EAST PROVIDENCE – City Manager Peter Graczykowski has announced that the city ended fiscal 2012 with a general fund surplus of $8.7 million, which will go into the city’s rainy-day reserve fund recommended by the Budget Commission and approved by the voters at the ballot box in November 2012.
The surplus number was reported as part of the annual audit by Parmelee Poirier & Associates, which completed its review of the city’s finances on July 31.
According to the audit, the city’s surplus from fiscal year 2012 was projected to be $6 million, but the total general fund balance as of Oct. 31, 2012, ended up at $8,743,840.
The School Department also reported a surplus of $7,595,872, bringing its accumulative deficit to zero as of Oct. 31, 2012. This was the result of the Budget Commission’s funding the School Department’s cumulative deficit in a one-time transfer.
At a recent City Council meeting, Graczykowski said that, by ordinance, the $8,743,840 must be transferred to the budget reserve fund and is not available to be used for operating expenses.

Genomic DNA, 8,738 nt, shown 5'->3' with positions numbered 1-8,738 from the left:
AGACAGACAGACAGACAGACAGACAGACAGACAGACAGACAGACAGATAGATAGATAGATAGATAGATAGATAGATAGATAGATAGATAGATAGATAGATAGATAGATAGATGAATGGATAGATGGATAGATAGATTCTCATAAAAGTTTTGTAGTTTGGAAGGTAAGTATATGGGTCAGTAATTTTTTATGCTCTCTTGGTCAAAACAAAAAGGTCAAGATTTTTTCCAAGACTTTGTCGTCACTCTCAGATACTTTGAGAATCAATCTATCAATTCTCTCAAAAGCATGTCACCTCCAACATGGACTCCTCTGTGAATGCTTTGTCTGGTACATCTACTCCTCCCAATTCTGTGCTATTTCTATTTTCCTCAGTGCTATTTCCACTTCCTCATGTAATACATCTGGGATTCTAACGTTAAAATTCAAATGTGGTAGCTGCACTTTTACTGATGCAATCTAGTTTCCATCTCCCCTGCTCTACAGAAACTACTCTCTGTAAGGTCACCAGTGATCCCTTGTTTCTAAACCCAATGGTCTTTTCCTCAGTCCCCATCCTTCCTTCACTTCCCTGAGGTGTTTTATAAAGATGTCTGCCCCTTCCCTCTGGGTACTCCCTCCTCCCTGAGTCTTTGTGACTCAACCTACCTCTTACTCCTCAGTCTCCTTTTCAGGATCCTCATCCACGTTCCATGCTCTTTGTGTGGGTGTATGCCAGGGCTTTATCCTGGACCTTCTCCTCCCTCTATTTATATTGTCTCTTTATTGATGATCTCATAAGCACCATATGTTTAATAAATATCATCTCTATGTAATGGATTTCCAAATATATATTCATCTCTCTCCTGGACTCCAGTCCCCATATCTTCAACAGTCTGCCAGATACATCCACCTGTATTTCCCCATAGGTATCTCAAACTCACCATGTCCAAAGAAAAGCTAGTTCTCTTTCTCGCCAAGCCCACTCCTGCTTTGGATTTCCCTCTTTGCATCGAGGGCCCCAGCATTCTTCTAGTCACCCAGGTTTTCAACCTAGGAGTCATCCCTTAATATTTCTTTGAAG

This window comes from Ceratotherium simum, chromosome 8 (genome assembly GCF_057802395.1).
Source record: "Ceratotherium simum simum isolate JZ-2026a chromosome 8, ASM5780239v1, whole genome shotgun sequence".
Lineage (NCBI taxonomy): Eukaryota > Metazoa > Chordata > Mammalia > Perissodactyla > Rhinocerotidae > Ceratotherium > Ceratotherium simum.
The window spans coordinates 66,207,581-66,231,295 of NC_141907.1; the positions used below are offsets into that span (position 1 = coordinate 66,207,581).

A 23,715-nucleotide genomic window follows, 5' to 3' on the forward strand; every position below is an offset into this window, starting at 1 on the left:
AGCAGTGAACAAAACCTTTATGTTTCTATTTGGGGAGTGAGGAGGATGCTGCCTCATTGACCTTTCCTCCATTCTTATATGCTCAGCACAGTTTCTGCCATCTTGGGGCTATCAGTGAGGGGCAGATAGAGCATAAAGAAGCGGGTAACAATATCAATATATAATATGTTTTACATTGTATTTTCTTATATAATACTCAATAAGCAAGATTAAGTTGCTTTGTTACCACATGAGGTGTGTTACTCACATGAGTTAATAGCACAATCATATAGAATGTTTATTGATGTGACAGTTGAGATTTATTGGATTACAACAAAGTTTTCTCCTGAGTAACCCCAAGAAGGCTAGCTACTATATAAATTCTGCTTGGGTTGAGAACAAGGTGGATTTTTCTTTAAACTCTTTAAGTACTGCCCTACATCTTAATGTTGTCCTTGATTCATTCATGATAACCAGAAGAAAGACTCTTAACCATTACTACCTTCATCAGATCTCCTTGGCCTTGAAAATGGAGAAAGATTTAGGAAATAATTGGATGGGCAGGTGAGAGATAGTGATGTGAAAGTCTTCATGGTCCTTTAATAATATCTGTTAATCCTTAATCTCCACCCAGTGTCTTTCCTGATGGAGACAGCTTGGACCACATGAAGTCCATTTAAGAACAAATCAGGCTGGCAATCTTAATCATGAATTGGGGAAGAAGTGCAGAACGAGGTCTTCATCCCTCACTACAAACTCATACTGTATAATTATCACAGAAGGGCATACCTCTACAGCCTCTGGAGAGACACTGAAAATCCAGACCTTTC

Graczykowski also said that at the end of current fiscal year on Oct. 31, the reserve fund is expected to grow by another $1 million. In addition, the net proceeds from the sales of any surplus city properties will also be used to bolster the fund.
Once the city’s rainy day fund reaches $10 million, the city can draw on the money to pay for capital projects like roads and buildings, he said.
The budget reserve fund was approved by the voters as a charter amendment last November. The budget reserve funds will provide for a rainy day fund equal to 10 percent, and excess funds will flow into a pay-go capital account.
The reserve fund prevents the city from spending beyond 99 percent of the anticipated revenues in a fiscal year. Starting this fiscal year, the city will save 1 percent of its revenues, or about $1 million annually, and set it aside in a “rainy day fund.” If the city must borrow from the reserve fund under emergency circumstances, it will have to put the money back within three years.
Once the savings exceed 10 percent ($10 million) of the annual revenues, the extra amount can be used by the city to pay for capital projects such as maintenance, repair and purchasing of equipment and buildings.
The purpose of the City of East Providence Budget Commission is to initiate and assure the implementation of appropriate measures to secure the financial stability of the city. The commission was established by state Director of Revenue Rosemary Booth Gallogly on Dec.11, 2011, and will remain in existence until abolished by Booth Gallogly.
(Follow Joseph Fitzgerald on Twitter @jofitz7)